IF YOU'RE feeling like the Sunshine Coast is becoming one of Australia's premier venues for outdoor sports - you'd be right.
This time Lake Kawana welcomes the world to our beautiful region for 10 days of premier outrigger canoeing.
A sport traditionally dominated by pacific island nations, Va'a Outriggers are considered to be some of the fastest boats in the world of paddling.
The International Va'a Federation Va'a World Sprint Championships is the jewel in the sports crown.
What does that mean for you? The Sunshine Coast Daily has compiled a list of everything you need to know before the first races start on Sunday.
Outrigger canoes (va'a) are said to have travelled the Pacific Ocean for more than 4000 years. Ancient Polynesians settled the most remote islands of the Pacific in single and double-hull va'a. These canoes were traditionally used for fishing and with an added sail, for travelling.
They could be up to 30m long and today's racing canoes are still a massive 13m long.
The sport as we know it was developed in Tahiti and Hawaii and is now popular in Polynesian, Melanesian and Micronesian Islands as well as Australia, the US and many more countries around the globe.
Two major events will comprise the championships, with the World Elite Sprints and the World Club Sprints held at the same venue.
The elites will race over two action packed days from 8am-4pm on Sunday and Monday, before the club championships get started on Tuesday.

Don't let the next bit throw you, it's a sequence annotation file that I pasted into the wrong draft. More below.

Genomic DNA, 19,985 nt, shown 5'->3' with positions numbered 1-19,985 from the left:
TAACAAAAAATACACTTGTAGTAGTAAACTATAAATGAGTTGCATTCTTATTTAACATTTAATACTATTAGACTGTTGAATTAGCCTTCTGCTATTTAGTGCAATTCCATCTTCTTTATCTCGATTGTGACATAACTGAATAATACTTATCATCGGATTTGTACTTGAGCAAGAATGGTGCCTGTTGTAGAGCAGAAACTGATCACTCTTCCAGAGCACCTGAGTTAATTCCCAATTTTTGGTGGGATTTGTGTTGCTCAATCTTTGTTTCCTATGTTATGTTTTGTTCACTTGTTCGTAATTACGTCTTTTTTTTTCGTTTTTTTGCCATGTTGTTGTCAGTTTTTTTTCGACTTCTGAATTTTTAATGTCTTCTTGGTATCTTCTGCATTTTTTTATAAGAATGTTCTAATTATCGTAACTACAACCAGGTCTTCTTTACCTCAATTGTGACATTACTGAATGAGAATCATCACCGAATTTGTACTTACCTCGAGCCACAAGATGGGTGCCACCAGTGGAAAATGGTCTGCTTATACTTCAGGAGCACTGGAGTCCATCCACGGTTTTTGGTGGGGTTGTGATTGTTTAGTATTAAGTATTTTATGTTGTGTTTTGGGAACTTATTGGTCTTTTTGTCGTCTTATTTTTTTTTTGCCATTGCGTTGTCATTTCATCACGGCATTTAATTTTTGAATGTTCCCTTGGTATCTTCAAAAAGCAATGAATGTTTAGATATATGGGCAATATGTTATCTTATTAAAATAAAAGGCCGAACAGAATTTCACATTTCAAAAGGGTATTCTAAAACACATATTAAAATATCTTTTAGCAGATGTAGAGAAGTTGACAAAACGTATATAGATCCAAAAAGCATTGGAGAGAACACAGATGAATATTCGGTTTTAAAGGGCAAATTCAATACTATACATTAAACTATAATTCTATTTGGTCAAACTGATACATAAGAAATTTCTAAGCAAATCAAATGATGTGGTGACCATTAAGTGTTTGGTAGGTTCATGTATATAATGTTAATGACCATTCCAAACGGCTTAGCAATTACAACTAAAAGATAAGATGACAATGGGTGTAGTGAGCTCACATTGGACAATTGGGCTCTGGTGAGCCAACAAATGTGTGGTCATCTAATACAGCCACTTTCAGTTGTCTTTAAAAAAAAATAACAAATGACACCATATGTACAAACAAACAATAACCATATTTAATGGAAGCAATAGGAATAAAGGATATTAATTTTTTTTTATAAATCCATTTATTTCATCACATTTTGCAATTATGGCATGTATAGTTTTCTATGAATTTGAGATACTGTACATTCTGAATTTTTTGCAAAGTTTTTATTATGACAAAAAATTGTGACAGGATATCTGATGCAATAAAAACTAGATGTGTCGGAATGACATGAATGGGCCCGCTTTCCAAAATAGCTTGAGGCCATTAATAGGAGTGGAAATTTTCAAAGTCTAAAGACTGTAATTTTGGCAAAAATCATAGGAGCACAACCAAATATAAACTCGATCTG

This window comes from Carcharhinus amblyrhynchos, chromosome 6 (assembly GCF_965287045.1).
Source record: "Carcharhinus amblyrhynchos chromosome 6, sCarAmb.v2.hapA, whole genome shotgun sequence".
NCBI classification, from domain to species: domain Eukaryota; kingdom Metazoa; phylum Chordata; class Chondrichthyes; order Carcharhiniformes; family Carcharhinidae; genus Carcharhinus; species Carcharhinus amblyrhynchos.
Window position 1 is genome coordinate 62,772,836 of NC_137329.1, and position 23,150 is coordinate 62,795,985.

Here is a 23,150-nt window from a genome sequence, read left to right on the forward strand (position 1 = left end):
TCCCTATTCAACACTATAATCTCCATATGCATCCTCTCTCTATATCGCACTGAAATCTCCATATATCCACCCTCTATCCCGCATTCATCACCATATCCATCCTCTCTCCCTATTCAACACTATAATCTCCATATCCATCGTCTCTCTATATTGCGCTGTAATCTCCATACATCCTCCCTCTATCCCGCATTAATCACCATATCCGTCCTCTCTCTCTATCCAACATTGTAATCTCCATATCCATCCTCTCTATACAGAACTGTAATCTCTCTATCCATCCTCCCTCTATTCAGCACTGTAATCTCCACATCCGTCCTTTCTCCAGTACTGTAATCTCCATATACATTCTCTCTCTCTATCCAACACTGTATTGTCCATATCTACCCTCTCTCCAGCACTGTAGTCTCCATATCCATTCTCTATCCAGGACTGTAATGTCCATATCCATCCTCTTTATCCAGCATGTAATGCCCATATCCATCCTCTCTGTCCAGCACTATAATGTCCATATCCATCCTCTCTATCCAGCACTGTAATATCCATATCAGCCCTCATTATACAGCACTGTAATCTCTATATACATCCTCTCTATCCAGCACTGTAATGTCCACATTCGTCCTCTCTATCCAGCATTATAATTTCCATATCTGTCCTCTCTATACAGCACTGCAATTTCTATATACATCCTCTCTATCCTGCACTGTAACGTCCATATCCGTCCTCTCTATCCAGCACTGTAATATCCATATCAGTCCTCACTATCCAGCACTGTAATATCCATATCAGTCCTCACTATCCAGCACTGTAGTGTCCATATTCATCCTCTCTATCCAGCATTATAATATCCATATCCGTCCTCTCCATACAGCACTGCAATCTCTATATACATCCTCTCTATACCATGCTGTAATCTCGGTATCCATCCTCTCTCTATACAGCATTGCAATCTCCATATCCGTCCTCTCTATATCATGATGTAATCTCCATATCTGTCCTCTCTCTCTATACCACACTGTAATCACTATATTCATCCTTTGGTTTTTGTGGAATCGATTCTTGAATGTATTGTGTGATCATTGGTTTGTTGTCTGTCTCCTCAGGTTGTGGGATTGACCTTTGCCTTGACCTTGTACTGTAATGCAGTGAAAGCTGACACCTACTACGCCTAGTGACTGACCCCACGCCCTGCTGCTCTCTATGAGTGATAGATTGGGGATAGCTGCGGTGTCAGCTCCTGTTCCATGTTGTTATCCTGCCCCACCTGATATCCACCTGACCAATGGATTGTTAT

The categories are V1, V6 and V12, signalling how many people are controlling each va'a.
Each category has races for ages ranging from under-16 through to over-70 and para male and female classes. A 500m straight course (V6, V12), a 1500m course with 250m turns (V6) makes up the multiple-participant distances, while the V1 paddlers will compete on a 500m straight with 250m races for para athletes.
Not only will there be world class racing throughout the 10 days, thousands of competitors and spectators will be treated to a grand opening ceremony, daily entertainment and a Culture Night on Friday, May 13.
The opening ceremony will include teams from 24 countries with 2200 spectators also expected.
Organisers have said it will be a "blending of international paddling cultures" and will also include input from the Sunshine Coast's Nandjimadji Art Group.
And after 10 days of exciting sprint action on Lake Kawana, the stayers come out to play shortly after with the trials OC6 Australian National Marathon Titles to be hosted by the Mooloolaba Outrigger Canoe Club on May 21-22.
Australian Outrigger Canoe Racing Association president and Sunshine Coaster Mark Forbes said the whole event would be the "largest ever" and was another chance to showcase the Sunshine Coast to the world.
"We have attracted unprecedented multi-national participation from teams representing 24 countries, with many competitors, supporters and visitors staying on in the region for up to four weeks," he said.
Spectators will be able to make use of facilities at Sunshine Coast Stadium and by the banks of Lake Kawana throughout the event. And you won't be short of something to do, with food stalls, courtyard entertainment, a licensed bar and sky-diving instructors to keep you busy when the racing action takes a break.
For those with a sense for the finer things in life, items from the Nandjimadji Art Group will be available to buy in the stadium foyer.
Automatic teller machines will also be available on the ground floor of the stadium.
It will all conclude with a closing ceremony, where the IVF flag will be passed on to the 2018 hosts, Tahiti.
And finally, the after-party on May 15 is open to paddlers and supporters to celebrate the end of what is sure to be a great week.